No Andy, look at the photos. Some are straight blocks, not tapered. And a fair number are like cemented cairns. Then, as you say, a number are in a bad way due to lack of maintenance - as you must have seen in GM/SS!

73
John GM8OTI


#9

In reply to GM8OTI:

Sorry I should have said the concrete Hotine Pyramids and concrete Vanessa Cylinders will all be the same size. The others made from local stone etc. will be of the same overall size. The height of the brass insert where the theodolite was attached should also be the same across all points.

Andy
MM0FMF


#10

In reply to MM0FMF:

The height of the brass insert where the theodolite was attached should also be the same across all points.

Relative to where? - http://www.flickr.com/photos/18897403@N00/5887212148/in/photostream

Sorry, couldn’t resist. :wink:

73, Gerald G4OIG


#11

In reply to G4OIG:

Relative to “The Bolt”.

Don’t you know nuthin’ about trig points.

Andy
MM0FMF


#12

Should we really be using trig points as an antenna mount?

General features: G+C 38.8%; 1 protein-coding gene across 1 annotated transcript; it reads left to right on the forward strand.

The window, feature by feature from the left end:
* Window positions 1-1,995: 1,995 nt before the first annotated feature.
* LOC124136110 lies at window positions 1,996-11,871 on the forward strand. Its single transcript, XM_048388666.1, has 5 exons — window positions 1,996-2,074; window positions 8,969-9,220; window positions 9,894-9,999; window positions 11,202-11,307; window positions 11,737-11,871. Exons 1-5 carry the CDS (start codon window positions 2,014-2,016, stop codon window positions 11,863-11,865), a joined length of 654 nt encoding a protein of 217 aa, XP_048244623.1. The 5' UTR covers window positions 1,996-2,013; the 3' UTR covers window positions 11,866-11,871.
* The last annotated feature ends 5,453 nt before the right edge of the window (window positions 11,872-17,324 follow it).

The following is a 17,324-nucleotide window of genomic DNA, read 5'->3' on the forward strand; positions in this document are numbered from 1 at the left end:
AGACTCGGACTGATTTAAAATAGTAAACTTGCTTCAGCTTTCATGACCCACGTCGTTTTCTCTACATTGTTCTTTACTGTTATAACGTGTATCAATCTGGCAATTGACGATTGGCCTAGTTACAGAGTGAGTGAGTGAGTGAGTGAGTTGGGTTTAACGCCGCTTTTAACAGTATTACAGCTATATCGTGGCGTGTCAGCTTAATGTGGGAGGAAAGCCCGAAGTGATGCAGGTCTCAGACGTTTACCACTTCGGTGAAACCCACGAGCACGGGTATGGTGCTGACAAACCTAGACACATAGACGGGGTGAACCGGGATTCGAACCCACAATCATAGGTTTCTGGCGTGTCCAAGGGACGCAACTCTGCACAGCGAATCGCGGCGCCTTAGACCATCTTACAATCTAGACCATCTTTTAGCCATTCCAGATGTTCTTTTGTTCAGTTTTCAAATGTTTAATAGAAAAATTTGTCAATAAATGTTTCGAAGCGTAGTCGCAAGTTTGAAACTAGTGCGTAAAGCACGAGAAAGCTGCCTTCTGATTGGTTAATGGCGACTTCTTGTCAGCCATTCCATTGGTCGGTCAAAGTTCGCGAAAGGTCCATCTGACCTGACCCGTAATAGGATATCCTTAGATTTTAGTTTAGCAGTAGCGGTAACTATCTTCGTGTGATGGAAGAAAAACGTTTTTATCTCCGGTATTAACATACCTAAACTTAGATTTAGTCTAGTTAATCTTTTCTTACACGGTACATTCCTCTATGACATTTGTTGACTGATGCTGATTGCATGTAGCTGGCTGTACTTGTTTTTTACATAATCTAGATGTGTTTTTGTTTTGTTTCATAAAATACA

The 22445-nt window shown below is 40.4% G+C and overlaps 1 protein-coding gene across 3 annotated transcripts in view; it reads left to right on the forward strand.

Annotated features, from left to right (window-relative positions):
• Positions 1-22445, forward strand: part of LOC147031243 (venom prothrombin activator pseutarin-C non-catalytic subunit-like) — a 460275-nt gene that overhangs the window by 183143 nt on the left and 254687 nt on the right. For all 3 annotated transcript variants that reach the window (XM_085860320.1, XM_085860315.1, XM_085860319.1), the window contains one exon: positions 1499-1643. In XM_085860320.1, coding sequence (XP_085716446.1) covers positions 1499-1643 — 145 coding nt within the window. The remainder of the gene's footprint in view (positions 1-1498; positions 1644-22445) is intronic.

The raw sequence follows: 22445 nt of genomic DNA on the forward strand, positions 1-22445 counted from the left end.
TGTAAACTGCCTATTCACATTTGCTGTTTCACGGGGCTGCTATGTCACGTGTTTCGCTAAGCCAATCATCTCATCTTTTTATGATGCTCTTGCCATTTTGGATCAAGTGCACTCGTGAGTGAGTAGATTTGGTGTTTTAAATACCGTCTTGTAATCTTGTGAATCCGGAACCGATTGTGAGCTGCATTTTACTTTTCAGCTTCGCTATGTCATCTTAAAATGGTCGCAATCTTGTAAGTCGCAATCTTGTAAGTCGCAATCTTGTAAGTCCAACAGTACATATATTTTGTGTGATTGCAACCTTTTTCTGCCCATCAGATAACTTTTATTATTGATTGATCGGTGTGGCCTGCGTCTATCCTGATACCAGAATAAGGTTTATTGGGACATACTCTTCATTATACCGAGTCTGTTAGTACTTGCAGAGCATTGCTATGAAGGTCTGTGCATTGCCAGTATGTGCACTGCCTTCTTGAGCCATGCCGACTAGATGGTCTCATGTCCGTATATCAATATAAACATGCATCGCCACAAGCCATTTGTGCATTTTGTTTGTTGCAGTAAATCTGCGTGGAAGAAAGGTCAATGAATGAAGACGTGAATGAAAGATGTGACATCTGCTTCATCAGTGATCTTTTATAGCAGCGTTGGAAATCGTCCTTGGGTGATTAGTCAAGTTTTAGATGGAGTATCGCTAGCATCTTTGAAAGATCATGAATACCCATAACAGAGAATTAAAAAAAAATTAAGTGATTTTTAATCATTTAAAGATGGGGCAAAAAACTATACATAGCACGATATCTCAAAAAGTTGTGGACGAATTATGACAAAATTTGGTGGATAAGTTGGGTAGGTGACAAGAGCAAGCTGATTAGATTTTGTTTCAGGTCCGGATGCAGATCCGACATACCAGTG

Certainly on popular summits I’d say this is a big No No.
The trig point is often the focus of others day out and very often somewhere where they wish to take a photo of their day’s conquest. For that reason I always activate some distance away and have never used the trig point as an antenna mount.

I expect there are many summits where there are not a great number of other people around and then activating in this way would not be a problem.
I haven’t found any of those yet!

I suppose we need to make that decision on a case by case basis.

Pete


#13

In reply to MM0FMF:

Yeah the trigs I was referring to were the bog standard English/Welsh ones that were cast from concrete!

I will pop up my local one and take some real measurements!

73 all

Matt G8XYJ


#14

In reply to G4ISJ:

I expect there are many summits where there are not a great number of other
people around and then activating in this way would not be a problem.
I haven’t found any of those yet!

A trip to Alex Salmond’s Peoples Republic of Alba and the insertion of an M into your callsign will allow you to experience more deserted trig pointed summits that you can imagine.
:slight_smile:
Andy
MM0FMF